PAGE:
On the flip-side, for every new thing I'm exposed to I get to re-trace the steps of influence or even become introduced to more. Through Ben Harper, I got Bob Dylan and G.Love. Through Jeff Buckley, I got Nina Simone. Through Counting Crows, I got Van Morrison.

I've never had so much fun playing catch-up in my life.

Sunday, 8 March 2009


"Half of my heart is a shotgun wedding to a bride with a newspaper ring/Half of my heart is the part of a man who knows he's never really loved a thing." JM.

Welcome to my heart, too. I'm not going to labour on who said this but this is what I've been feeling like. It's that emotion where you're fit to burst when you're not sure if there's enough time for everything you want to learn, read, write, experience but there's this nagging part of you that thinks that you've not got enough ambition for your dreams. It's that emotion that tangels itself into a battlefield when you're scared that you're never going to be able to love anything for long enough for either yourself or for the person you're with, yet you let yourself love far too easily. What do you do when you lose love? Where does it go? I was talking to a friend a few days ago about being in love, and he said that love was a choice. If you choose to stop loving, you'll stop loving. If you choose to love, and keep loving that person there's no reason for it not to last. Is it a choice? A decision you make to love one person.

source: le love, as always. thank you.

Monday, 2 March 2009

Who needs a title?

I'm wondering how much you can gleam from someone, about how much of a person needs to be exposed before you settle into a friendship. Degrees of friendship. Human relationships are so endless, so transient, so powerful, so shallow, so shy of any easy definition. Do we all really just want to connect? How many points of connection are there? Blurgh.

There's a post on a webzine (shit word) I follow about the 15 albums 'Important To You'. It got me thinking about snapshots, or rather it got my commitment-phobic self thinking about snapshots. I can give a list of albums that are important to me now, but I can't narrow it down to a 15 all-time list. How do I know that there won't be a #5 that I haven't come across yet? Or a #11 I'll be bored of in a few years? Then surely, they wouldn't be on the list in the first place if they could so easily be usurped.

How about I remove the 'The'? Just 15 albums that are important to me.
Aaah, that's better.

In no order:

Otis Redding - The Definitive Collection & every album that came before.
I borrowed (stole) this album from my mum about 12 years ago and it's the most worn cd I own. I've given it first-aid a few times, and it still works. I'd listen to this album in my room, lying with my head hanging over the edge of the bed watching myself sing the words in the mirror.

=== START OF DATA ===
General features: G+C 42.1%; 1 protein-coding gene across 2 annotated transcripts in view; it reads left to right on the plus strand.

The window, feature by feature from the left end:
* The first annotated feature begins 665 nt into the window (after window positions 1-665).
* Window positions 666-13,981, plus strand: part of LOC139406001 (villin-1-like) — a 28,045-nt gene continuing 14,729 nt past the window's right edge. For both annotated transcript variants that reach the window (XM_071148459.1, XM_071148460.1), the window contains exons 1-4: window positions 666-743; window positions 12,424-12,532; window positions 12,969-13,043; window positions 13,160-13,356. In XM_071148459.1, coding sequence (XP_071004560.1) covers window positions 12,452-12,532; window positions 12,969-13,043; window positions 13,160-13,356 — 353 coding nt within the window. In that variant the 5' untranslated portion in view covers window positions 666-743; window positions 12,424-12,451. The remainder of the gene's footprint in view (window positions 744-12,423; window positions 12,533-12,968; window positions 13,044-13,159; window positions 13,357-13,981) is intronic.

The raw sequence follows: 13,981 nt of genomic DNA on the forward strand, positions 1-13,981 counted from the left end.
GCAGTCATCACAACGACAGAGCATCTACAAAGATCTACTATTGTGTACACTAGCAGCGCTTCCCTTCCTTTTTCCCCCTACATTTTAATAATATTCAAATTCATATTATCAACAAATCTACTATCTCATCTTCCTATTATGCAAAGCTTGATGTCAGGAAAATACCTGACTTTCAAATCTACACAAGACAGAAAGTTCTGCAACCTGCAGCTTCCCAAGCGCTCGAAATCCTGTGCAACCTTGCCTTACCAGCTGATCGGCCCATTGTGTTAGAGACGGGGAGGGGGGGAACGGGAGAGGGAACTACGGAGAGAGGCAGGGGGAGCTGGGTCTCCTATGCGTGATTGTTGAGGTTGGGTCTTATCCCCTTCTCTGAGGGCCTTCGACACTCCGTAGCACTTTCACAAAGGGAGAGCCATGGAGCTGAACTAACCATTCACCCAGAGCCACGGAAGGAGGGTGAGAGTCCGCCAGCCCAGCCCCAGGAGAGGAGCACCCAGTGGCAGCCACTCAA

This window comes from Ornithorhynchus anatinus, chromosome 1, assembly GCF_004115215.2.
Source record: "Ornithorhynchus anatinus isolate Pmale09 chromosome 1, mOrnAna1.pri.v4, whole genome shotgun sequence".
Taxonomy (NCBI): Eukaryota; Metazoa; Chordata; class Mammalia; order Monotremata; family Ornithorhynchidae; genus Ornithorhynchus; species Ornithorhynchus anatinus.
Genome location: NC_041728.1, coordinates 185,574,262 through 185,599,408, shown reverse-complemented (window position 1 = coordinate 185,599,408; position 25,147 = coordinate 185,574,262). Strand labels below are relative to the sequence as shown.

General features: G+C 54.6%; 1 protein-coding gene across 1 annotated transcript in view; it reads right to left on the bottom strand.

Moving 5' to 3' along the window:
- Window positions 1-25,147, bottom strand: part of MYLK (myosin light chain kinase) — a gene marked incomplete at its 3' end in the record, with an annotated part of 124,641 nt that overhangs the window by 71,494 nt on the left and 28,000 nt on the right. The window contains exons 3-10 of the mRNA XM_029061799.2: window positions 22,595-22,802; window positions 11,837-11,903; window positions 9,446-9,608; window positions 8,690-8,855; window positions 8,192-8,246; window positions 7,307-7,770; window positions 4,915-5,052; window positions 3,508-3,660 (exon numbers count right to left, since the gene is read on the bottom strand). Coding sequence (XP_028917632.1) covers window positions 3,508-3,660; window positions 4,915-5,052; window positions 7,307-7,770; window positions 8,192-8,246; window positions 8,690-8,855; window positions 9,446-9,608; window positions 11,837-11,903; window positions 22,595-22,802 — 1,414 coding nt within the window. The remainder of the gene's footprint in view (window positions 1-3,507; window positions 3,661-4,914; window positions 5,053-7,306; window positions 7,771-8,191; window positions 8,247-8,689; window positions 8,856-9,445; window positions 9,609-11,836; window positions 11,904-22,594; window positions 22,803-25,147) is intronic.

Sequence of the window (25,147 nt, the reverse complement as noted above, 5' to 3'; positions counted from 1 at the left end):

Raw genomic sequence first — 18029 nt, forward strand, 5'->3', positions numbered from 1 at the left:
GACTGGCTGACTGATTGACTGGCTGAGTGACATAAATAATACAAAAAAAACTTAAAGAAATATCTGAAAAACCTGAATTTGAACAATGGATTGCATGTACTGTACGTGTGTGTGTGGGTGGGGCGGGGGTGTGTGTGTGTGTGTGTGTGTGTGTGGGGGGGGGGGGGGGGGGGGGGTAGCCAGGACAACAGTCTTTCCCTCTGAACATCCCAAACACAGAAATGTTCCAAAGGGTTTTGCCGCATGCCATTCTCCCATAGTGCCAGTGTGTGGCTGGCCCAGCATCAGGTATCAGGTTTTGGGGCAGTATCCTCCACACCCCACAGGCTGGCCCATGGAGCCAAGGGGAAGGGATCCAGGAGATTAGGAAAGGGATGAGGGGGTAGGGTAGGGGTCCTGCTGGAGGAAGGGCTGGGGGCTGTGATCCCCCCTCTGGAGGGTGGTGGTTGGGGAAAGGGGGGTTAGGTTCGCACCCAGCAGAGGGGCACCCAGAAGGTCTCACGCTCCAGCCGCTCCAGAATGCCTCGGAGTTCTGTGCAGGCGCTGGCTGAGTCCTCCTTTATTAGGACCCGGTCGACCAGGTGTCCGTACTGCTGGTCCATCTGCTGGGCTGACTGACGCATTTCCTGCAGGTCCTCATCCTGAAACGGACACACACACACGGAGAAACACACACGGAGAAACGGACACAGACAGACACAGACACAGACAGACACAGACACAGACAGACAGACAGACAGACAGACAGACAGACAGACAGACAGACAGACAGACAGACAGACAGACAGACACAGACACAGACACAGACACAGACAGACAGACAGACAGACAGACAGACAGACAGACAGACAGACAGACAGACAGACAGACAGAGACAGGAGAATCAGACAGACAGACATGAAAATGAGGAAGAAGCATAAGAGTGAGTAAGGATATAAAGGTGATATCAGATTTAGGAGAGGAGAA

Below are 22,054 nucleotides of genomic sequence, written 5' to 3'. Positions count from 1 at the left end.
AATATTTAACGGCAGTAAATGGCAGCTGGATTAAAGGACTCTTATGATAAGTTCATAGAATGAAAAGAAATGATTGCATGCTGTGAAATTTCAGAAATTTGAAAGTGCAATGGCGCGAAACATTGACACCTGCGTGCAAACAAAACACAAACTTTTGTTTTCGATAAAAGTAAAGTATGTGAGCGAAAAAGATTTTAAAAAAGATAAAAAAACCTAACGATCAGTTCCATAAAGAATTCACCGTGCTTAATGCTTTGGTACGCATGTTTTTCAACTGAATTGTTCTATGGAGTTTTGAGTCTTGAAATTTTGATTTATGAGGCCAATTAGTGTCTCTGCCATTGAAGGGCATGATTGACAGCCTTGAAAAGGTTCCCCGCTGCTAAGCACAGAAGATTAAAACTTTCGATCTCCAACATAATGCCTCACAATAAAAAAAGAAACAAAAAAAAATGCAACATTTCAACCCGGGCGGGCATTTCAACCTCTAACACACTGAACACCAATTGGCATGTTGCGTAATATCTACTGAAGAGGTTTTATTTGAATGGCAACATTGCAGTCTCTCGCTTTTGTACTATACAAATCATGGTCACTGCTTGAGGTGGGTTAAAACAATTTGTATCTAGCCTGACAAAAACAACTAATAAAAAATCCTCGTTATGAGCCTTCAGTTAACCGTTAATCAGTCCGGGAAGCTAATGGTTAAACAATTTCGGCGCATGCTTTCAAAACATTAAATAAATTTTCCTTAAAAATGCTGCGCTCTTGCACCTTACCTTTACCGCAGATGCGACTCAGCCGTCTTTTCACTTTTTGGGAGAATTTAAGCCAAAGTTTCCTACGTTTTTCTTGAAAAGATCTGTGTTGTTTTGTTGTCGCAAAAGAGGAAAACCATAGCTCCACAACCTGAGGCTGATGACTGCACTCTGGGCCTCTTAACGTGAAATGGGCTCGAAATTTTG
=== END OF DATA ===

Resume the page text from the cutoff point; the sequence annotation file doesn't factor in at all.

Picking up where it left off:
Counting Crows - August & Everything After.
This was the first album I loved listening to as a whole. I was just 14 and listened to it for a whole week, non-stop, on my discman. I used 8 pairs of batteries and I never skipped a track. There are memories I have of falling asleep to this on the cdplayer by my head whenever I stayed at my friend Sasha's house.

Ben Harper - Welcome To The Cruel World.
My senses got opened up when I first started listening to Ben Harper, it was in 2002. I was playing catch-up because I'd heard 'Live From Mars' first and that made me backtrack to the orignals. His mucic made me start to feel again, I could hear it... feel it... taste the dust. I've got two Ben Harper songs dedicated to me, too.

Jeff Buckley - Grace & Live at Sin-e.
Jeff gets two, because they overlap and because he is lots of important. I didn't know he had died when I bought my own copy of 'Grace' - in 2001 - and I cried, openly, in the middle of the record store when I read the liner notes of the Deluxe edition. Live at Sin-e saved my soul at university. His music just puts me in a different place, a different time, a different head-space. There are certain lines, in certain songs, that just stick themselves to me.

Nizlopi - Half Of These Songs Are About You.
This album, plus the songs born from their live gigs, had such an impact on what I wanted for myself. I think it had something to do with the proximity of them, and the feeling you got standing in a room with their music. They helped me remember why I sat on a plane and flew to Brazil.

Damien Rice - O.
Urgh, heartbreak and beauty all at once. This album seemed to connect across all the people I was friends with - from school, from uni, from gigs - and it came along at a time when I could understand it.

No Doubt - Tragic Kingdom.
This album made me want to be in a band, made me want to cut off all my hair and dye it blonde, made me want to sing at the top of my lungs into a shampoo bottle. I will always love 'Spiderwebs' and 'Sunday Morning'.

Pearl Jam - 10.